ANNAPOLIS – The General Assembly is trying to abolish the Board of Public Work’s oversight of top administrators’ salaries, and the board is not pleased.
The board voted 2-1 Wednesday, with Gov. Parris N. Glendening opposed, to pass a resolution urging the General Assembly to remove the offending amendment from a House bill.
Submitted by Glendening’s administration, the amendment to a catch-all House bill on state workers eliminates the board’s power to approve salaries for top state employees. The House OK’d the bill March 26, and it still needs approval by the Senate.
Treasurer Richard N. Dixon proposed the board’s resolution, with the backing of Comptroller William Donald Schaefer, saying: “I will not sit here and be part of an action that lets the camel get his nose under the tent.”
Dixon has said that the House amendment was slipped into the bill with little notice. The House Appropriations Committee offered the amendment on the House floor March 25.
Delegate Wheeler R. Baker, D-Queen Anne’s, chairman of the subcommittee that heard the bill, said state budget officials presented the amendment at an earlier hearing, although it wasn’t discussed “in depth.”
When the bill went to the House floor, the amendments were “right there for everybody to see,” he said. With little debate, the House approved the bill 137-2.
Schaefer, who sits on the three-member board with Glendening and Dixon, affirmed Dixon’s views: “We are very jealous of our power.”
But Glendening stood behind his administration’s amendment.
“I don’t think this is a big deal one way or the other,” he said.
The amendment would take away the board’s right to review the salaries of the 580 people in the state’s Executive Pay Plan. While that plan would change under the legislation, the board still would be unable to review any of their salaries, which would be limited to a dollar range set by the General Assembly.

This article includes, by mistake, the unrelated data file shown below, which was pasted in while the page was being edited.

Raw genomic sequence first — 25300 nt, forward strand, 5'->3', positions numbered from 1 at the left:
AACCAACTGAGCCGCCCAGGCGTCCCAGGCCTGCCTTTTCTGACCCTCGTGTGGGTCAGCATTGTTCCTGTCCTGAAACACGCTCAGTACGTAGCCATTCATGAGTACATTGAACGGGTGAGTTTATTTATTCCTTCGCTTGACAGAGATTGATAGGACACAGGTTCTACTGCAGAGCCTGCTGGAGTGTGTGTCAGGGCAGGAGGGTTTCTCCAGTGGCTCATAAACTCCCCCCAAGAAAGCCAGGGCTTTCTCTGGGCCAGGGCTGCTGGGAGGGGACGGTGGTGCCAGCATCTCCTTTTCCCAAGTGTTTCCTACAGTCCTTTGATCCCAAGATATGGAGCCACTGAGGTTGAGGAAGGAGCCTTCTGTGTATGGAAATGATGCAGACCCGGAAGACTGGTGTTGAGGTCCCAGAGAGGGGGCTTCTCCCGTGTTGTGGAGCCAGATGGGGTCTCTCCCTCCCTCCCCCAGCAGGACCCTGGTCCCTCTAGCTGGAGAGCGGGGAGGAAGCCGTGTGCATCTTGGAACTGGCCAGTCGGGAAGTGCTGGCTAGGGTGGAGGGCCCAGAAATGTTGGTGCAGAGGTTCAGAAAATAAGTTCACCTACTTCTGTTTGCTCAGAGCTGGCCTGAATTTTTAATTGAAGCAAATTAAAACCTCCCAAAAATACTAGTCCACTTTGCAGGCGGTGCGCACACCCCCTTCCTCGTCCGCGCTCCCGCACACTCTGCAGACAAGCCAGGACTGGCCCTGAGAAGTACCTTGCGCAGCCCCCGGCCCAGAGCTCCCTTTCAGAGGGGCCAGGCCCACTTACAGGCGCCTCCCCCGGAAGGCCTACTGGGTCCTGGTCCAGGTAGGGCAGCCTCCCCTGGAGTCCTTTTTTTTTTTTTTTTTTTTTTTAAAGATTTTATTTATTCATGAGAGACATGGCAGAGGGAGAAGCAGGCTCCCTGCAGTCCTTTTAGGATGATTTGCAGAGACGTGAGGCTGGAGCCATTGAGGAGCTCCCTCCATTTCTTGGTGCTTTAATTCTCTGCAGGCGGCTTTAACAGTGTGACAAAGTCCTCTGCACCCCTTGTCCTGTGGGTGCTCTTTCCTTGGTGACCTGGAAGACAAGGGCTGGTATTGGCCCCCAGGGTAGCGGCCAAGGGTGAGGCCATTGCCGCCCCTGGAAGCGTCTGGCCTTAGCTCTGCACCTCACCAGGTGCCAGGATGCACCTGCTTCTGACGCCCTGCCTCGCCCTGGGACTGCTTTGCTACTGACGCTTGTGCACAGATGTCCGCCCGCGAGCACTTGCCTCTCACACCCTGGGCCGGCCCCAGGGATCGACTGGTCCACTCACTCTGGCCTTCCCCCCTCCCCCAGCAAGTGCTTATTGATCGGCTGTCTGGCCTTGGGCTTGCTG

The measure is designed to encourage top state employees to stay in the public sector and to attract new employees, Budget Secretary Frederick W. Puddester told the panel.
The bill would set the salary range for top-level Cabinet secretaries between $106,000 and $137,000.
Puddester said getting the board’s approval for a salary change is time- consuming and inefficient. It can take weeks to approve a minor salary hike, he said.
The board rarely refuses salary hikes, Dixon responded, and the board has run smoothly since it was formed 149 years ago.
“To suggest a change doesn’t make sense to me,” he said. “In my opinion, it’s unconscionable.”
“If we want to reward our employees in a quick fashion, the system is not working.”
Glendening defended his secretary saying he’s lost valuable employees to the public sector.
“The system is not very efficient,” he said. “If the Legislature’s goal is to streamline that a bit, I think that’s good.”
Schaefer said the late amendment and lack of information about it have flared the controversy.
“If you could have handled this a little more delicately, there wouldn’t have been so much trouble, he told Puddester.
The Senate Finance Committee heard the bill Tuesday, but it is unknown when it will vote on the measure.
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